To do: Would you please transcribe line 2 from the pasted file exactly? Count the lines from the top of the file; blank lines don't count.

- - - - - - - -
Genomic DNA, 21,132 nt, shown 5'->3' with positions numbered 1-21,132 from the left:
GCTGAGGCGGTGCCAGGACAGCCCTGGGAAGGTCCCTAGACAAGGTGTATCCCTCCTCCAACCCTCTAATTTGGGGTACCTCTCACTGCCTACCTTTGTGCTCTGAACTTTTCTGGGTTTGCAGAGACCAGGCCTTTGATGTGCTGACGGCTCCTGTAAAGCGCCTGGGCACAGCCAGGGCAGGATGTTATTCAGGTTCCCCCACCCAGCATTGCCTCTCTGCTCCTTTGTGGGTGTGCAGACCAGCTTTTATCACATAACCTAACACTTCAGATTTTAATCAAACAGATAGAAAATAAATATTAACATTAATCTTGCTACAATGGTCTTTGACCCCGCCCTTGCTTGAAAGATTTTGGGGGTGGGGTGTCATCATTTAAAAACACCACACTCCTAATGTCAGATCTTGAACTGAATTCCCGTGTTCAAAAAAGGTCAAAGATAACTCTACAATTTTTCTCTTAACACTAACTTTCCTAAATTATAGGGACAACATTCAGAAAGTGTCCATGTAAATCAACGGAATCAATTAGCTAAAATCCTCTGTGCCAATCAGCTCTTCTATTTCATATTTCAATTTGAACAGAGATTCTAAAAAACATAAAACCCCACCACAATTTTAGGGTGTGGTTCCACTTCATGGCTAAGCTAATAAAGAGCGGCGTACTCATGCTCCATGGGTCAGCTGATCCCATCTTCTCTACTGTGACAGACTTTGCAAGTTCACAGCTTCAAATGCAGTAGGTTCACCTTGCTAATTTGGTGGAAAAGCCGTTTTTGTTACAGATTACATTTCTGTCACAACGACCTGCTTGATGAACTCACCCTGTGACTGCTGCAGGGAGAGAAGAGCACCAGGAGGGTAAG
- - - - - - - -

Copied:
GCTGAGGCGGTGCCAGGACAGCCCTGGGAAGGTCCCTAGACAAGGTGTATCCCTCCTCCAACCCTCTAATTTGGGGTACCTCTCACTGCCTACCTTTGTGCTCTGAACTTTTCTGGGTTTGCAGAGACCAGGCCTTTGATGTGCTGACGGCTCCTGTAAAGCGCCTGGGCACAGCCAGGGCAGGATGTTATTCAGGTTCCCCCACCCAGCATTGCCTCTCTGCTCCTTTGTGGGTGTGCAGACCAGCTTTTATCACATAACCTAACACTTCAGATTTTAATCAAACAGATAGAAAATAAATATTAACATTAATCTTGCTACAATGGTCTTTGACCCCGCCCTTGCTTGAAAGATTTTGGGGGTGGGGTGTCATCATTTAAAAACACCACACTCCTAATGTCAGATCTTGAACTGAATTCCCGTGTTCAAAAAAGGTCAAAGATAACTCTACAATTTTTCTCTTAACACTAACTTTCCTAAATTATAGGGACAACATTCAGAAAGTGTCCATGTAAATCAACGGAATCAATTAGCTAAAATCCTCTGTGCCAATCAGCTCTTCTATTTCATATTTCAATTTGAACAGAGATTCTAAAAAACATAAAACCCCACCACAATTTTAGGGTGTGGTTCCACTTCATGGCTAAGCTAATAAAGAGCGGCGTACTCATGCTCCATGGGTCAGCTGATCCCATCTTCTCTACTGTGACAGACTTTGCAAGTTCACAGCTTCAAATGCAGTAGGTTCACCTTGCTAATTTGGTGGAAAAGCCGTTTTTGTTACAGATTACATTTCTGTCACAACGACCTGCTTGATGAACTCACCCTGTGACTGCTGCAGGGAGAGAAGAGCACCAGGAGGGTAAG